In an article published on The Guardian in 2015, the Dutch political scientist Cas Mudde states that populism contributes to produce the polarisation of society. “Populism is a monist and moralist ideology, which denies the existence of divisions of interests and opinions within ‘the people’ and rejects the legitimacy of political opponents”. Non-populists automatically turn into anti-populists.
Migration crisis, populism and Euroscepticism: what is at stake?
Euroscepticism, anti-immigrant rhetoric, direct democracy and fight against elites. And above all, the migration crisis is undeniably the trend topic of every recent populist political campaign (in this context, it can be useful to have a look at the country-by-country guide published last September by the BBC). It is no coincidence that anti-immigration narratives have now spread from Europe’s right-wing parties to left-wing ones. For instance, Jean-Luc Mélenchon, leader of the French far-left party La France Insoumise, during a meeting held in Marseille last August stated that the arrival of immigrants contributes to the lowering of the cost of wages (a sort of capitalist conspiracy). Also, the reluctance towards immigrants is the flagship of the newborn left-wing German movement Aufstehen. The new political sensation launched in September by Sahra Wagenknecht combines social justice and populist attitudes while feeding on this far-flung anti-immigrant sentiment.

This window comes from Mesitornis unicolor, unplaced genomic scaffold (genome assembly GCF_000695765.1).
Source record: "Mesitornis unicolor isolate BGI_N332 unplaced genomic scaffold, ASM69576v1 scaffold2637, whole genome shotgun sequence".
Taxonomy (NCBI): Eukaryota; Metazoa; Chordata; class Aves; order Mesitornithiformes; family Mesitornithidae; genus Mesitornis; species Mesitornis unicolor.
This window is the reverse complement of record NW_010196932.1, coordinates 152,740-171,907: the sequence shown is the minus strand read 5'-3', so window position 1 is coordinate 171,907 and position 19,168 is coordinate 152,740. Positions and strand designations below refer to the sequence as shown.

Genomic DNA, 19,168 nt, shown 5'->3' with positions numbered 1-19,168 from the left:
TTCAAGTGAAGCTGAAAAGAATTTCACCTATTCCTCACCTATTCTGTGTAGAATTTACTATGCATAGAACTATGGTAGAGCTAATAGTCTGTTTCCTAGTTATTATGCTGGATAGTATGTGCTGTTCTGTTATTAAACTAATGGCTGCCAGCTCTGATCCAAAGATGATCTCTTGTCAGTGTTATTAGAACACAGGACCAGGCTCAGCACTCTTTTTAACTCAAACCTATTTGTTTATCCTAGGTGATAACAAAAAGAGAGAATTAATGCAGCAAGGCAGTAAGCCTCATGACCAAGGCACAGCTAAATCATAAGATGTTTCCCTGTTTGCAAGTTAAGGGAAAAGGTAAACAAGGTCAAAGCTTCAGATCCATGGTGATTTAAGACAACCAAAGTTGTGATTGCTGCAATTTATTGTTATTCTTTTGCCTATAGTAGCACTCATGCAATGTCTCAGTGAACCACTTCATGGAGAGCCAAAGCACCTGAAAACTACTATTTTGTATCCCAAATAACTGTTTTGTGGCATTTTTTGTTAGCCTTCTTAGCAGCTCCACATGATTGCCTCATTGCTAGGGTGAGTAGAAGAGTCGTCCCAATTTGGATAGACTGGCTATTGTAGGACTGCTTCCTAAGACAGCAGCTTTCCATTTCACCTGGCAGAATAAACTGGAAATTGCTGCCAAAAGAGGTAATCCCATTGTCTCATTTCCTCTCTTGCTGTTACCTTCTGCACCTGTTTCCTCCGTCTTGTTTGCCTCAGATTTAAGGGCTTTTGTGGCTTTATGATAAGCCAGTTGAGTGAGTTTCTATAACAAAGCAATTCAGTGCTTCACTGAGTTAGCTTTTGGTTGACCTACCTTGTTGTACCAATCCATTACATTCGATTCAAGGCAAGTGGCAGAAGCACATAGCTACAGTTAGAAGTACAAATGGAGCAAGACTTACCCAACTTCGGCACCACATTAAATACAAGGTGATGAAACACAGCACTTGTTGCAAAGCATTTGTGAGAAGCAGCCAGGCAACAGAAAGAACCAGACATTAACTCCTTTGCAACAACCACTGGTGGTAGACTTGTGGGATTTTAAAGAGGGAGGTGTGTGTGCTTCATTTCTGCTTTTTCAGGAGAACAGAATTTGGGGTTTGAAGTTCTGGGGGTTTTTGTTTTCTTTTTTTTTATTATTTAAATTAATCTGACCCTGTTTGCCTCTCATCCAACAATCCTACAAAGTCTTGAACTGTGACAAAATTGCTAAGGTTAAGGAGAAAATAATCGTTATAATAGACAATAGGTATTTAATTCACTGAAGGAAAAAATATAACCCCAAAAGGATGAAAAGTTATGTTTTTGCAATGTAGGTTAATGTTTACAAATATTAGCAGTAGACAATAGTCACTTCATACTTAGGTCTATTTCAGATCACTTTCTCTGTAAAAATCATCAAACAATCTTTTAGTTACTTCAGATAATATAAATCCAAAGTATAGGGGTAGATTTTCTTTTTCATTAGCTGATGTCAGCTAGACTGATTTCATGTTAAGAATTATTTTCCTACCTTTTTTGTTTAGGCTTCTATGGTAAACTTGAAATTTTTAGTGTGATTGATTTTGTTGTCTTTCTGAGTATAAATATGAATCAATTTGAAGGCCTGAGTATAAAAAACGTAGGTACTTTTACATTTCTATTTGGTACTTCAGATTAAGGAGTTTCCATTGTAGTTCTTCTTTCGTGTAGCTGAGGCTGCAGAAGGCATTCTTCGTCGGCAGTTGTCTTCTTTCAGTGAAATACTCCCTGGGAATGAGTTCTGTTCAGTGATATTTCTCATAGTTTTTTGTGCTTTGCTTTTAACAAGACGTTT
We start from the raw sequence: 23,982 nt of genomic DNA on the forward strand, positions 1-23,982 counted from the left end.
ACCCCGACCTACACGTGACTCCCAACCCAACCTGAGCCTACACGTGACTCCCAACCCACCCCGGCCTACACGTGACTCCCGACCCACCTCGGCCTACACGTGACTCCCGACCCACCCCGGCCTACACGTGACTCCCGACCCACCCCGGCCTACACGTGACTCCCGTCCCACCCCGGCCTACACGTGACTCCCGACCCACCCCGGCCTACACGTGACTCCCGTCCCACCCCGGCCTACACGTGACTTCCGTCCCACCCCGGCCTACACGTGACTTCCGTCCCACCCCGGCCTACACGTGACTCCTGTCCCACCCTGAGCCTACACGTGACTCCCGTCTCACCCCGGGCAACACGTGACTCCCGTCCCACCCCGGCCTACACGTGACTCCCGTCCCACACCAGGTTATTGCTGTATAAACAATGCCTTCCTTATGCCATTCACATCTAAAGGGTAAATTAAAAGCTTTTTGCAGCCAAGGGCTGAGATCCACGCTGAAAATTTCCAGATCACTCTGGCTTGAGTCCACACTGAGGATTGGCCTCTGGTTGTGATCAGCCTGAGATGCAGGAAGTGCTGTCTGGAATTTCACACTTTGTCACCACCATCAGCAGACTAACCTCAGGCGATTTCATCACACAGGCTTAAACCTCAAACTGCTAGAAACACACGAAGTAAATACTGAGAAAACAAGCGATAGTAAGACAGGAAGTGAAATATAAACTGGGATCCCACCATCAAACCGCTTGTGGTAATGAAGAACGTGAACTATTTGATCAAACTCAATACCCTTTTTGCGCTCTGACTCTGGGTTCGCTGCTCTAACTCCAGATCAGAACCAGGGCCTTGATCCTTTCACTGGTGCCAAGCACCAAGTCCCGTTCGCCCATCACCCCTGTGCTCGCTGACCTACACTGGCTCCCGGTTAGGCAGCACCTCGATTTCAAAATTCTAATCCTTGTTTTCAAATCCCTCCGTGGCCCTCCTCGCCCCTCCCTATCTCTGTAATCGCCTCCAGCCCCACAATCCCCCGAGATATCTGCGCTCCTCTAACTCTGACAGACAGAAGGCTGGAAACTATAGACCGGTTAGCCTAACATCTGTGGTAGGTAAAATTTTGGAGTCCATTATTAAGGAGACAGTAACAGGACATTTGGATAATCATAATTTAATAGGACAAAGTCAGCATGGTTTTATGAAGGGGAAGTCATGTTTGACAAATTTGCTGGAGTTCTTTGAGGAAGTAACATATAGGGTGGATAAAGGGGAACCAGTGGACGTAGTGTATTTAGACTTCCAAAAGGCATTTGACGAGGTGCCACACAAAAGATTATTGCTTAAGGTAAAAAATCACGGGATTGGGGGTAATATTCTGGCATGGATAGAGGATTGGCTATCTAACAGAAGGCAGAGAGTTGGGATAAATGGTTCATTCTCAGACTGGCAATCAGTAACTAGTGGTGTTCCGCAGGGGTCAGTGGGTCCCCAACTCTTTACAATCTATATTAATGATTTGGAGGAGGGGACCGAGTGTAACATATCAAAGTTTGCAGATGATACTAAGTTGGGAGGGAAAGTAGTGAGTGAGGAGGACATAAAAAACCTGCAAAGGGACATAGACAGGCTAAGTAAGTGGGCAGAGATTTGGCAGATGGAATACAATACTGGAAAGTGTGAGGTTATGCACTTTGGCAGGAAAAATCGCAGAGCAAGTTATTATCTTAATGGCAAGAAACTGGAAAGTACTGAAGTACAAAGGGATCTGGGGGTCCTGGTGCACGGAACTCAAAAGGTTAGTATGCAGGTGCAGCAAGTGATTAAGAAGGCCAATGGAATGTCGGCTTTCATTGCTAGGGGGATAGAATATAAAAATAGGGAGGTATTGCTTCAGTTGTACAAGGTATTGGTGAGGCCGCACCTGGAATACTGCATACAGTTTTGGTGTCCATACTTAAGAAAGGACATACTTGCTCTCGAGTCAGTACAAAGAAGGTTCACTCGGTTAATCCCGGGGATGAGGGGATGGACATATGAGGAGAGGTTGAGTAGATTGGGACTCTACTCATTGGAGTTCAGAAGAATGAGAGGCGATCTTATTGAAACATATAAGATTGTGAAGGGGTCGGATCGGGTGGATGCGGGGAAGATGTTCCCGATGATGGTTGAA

Waiting for the next European Parliament elections, let us now get a quick glimpse at the political groups of the European Parliament privileging topics that are commonly evoked by populist movements, such as the defence of borders and the sovereignty of Member States. These groups are essentially two: Europe of Freedom and Direct Democracy (featuring 43 members, including the Italian Movimento 5 Stelle and the UK Independence Party of Nigel Farage) and Europe of Nations and Freedom (composed of 35 members, including the French Rassemblement National and the Lega, Italy).
Having a look at the Charter of the ENF group, it can be read that they “reject any policy designed to create a supra-state or supra-national model. The opposition to any transfer of national sovereignty to supranational bodies and/or European Institutions is one of the fundamental principle uniting Members of the ENF”. It can be read also that EU countries should be able to “establish their own budgets, draw up their own laws, take control over their own borders”.
This Euroscepticism is shared also by the EFDD group, which in its statutes claims for “more democracy and respect of People’s will”. This kind of approach rely on the assumption that citizens can have their say on any topic of political relevance. In 1922 the American journalist Walter Lippmann described this assumption as a utopic one. Utopia or not, the number of seats of the EFDD and ENF groupings could sensibly increase in a few months. And populist parties could have a stronger impact over legislation. The dream of Europe is in danger. Has it come the time to finally give a new impulse to the European Project?